Flat Earth Investigations / EA Sunrise
« on: November 19, 2018, 03:31:33 PM »

This was a cool photo taken by a local San Diego photographer about 40 minutes before sunrise on the morning of November 14th..

According to TimeandDate, the sun was over the South Atlantic off the coast of Brazil.

That's over 6200 miles away from San Diego.
The sun had risen in El Paso, TX. (600 miles to the east)
The sun had not yet risen in Tucson, AZ. (365 miles to the east)

The bottom of the clouds in the photograph that are being illuminated by the pre-sunrise sun is at an altitude of 15,000 ft.

I cannot find any way for this to be possible in any current flat earth model that does not integrate the Electromagnetic Accelerator theory.

A problem with EAT as a flat earth solution though is that it contradicts many other elements of more standard flat earth models, including some of the key experiments described in Earth Not a Globe.

EAT would explain how/why celestial objects can appear to descend to the horizon and be occluded by the earth. It would explain how we all see the same face of the moon regardless of our location on earth. It would explain phenomena like these clouds being lit from below.

EAT was proposed (by Parsifal, I believe) 10 years ago, resulting in a hypothesis and a preliminary formula but little else.  And it's been disparaged as "bendy light" when it's proposed (without integration with the rest of a flat earth model) as a possible flat earth answer to some observable phenomena that would seem otherwise inexplicable on a flat earth. But the concept merits barely a mention in the TFES wiki and what is there hasn't been substantively edited since it's version publication.

I'm an EA skeptic, but I think it's the best hope for building out a viable flat earth model. Is there any discussion to be had on how progress might be made on this front? How might an experiment be constructed to test for EA? How can EA on a flat earth be distinguishable from no-EA on a spherical earth?

Flat Earth Investigations / Sunset Ship Sighting
« on: November 16, 2018, 05:12:28 PM »
I've been seeing this ship operating off the coast for a few days now. I captured its profile against the backdrop of a sky illuminated by sunset:

It's an unusual looking surface combatant: one of the newer Zumwalt-class of destroyers. In fact, it's the only one currently in operation. It has to be the USS Zumwalt, DDG-1000, homeported in San Diego.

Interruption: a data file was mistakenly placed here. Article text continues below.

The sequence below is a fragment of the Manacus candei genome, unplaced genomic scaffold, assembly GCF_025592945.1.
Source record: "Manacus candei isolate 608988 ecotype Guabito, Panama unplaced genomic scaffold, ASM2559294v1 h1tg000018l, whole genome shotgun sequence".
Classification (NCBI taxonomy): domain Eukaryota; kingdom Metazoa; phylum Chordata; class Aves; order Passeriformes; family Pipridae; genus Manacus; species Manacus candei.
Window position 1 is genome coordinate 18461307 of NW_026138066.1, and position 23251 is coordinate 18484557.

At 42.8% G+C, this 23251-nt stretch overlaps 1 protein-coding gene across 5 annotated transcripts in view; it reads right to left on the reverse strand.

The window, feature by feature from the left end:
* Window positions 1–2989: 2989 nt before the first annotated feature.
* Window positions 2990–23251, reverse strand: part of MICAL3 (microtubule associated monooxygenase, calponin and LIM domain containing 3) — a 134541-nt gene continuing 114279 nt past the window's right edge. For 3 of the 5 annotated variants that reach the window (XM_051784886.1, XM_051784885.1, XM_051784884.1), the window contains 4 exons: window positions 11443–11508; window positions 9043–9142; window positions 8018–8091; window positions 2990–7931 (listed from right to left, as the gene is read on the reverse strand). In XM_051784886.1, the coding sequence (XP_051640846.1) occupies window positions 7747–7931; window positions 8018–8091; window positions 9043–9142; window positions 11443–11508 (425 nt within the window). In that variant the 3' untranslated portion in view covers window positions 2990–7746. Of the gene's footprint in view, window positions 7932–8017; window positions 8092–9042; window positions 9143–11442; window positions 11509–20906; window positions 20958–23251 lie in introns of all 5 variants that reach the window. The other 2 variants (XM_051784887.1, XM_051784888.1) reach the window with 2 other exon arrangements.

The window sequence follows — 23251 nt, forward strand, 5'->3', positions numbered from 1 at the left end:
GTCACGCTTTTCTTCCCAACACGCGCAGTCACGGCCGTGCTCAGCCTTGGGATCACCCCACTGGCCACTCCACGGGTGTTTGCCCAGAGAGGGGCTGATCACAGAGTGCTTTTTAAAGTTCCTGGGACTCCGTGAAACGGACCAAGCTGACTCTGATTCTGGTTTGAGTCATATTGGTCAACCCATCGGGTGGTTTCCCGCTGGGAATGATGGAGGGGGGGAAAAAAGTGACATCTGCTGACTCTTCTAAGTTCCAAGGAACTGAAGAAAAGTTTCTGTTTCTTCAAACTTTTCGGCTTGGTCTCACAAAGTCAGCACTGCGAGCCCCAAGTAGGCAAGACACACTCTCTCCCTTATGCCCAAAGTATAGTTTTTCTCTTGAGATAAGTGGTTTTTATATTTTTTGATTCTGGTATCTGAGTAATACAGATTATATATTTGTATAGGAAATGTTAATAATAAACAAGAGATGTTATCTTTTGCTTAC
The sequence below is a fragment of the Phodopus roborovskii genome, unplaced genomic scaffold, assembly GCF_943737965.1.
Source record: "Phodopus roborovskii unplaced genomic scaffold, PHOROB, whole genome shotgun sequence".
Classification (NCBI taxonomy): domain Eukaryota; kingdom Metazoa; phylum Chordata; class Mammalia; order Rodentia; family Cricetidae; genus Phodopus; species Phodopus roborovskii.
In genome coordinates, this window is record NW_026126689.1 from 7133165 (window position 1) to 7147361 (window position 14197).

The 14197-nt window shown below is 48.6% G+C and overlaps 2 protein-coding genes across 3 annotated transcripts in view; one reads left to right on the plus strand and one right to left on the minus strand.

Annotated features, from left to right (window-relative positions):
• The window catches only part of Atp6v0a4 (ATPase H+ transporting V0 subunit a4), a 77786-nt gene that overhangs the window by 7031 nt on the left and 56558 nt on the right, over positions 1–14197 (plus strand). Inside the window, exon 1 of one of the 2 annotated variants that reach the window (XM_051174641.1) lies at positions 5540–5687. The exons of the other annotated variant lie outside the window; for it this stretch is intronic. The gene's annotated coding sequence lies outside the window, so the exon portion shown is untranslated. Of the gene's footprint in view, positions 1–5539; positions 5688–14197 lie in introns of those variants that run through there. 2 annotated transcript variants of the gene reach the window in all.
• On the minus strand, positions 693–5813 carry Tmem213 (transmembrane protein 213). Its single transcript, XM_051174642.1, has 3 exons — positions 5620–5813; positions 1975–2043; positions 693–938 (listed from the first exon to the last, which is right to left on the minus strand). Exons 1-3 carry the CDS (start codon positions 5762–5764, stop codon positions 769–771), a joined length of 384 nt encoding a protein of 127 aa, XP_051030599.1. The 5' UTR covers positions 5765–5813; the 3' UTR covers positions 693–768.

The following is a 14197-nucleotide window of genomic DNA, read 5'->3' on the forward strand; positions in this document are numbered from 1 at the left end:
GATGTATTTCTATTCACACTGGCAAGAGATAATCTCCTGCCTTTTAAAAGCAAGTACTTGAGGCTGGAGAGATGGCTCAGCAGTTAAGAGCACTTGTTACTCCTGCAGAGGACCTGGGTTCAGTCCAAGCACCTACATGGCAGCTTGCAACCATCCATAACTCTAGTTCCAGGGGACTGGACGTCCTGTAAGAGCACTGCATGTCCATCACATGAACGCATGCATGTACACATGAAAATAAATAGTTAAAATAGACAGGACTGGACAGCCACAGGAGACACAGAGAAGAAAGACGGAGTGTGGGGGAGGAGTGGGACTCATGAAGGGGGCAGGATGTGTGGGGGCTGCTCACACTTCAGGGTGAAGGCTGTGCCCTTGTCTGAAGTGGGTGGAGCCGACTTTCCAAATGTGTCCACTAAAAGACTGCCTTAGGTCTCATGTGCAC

But the point here is flat/globe, and from this diagram, I estimate 10m, or about 30', appears to be hidden by something. I, of course, believe it to be a horizon caused by a globe earth's curvature.

This is where MarineTraffic reported the ship's location at the 4PM PST time of the video (0000 UTC)

I was watching and shooting from the overlook at Ellen Browning Scripps Park in La Jolla, here. GoogleEarth tells me that spot has an elevation of 25'. I would have guessed higher.

Plugging in the coordinates for the Zumwalt at 1600 yesterday afternoon and my viewing location, I get 13 miles.

And plugging that 13 miles and my 25' height into the Metabunk earth curve calculator gets 31.5' hidden without refraction and 23.31' hidden with standard refraction.

Given the margins of estimating errors, isn't this pretty good correlation to globe earth model predictions?

I was very much intrigued by the success of this video, claiming to show no earth curvature over a similar span. I haven't worked out a globe earth explanation for that other than MAYBE atmospheric surface-level ducting by a strong inversion layer. But I can't prove that.

However, this "sunken ship" observation, in my opinion, affirms the earth curvature and I haven't seen a flat earth explanation other than one akin to my ducting response to the Monterey Bay video. Is there one?

Addtional context, this video was shot through a telescope, which didn't change the amount of hull I could or couldn't see compared to my camera zoom alone. Improved resolution/magnification has no effect.

Edit: similar to this prior topic

Flat Earth Theory / The Green Flash
« on: November 12, 2018, 04:33:41 AM »

A month ago, I mentioned the so-called "green flash" as one of my "5 Characteristics of Sunset to Distinguish Between Flat Earth and Globe Earth.."  I meant to get back to this but it slipped my mind until RonJ brought it up today in another topic.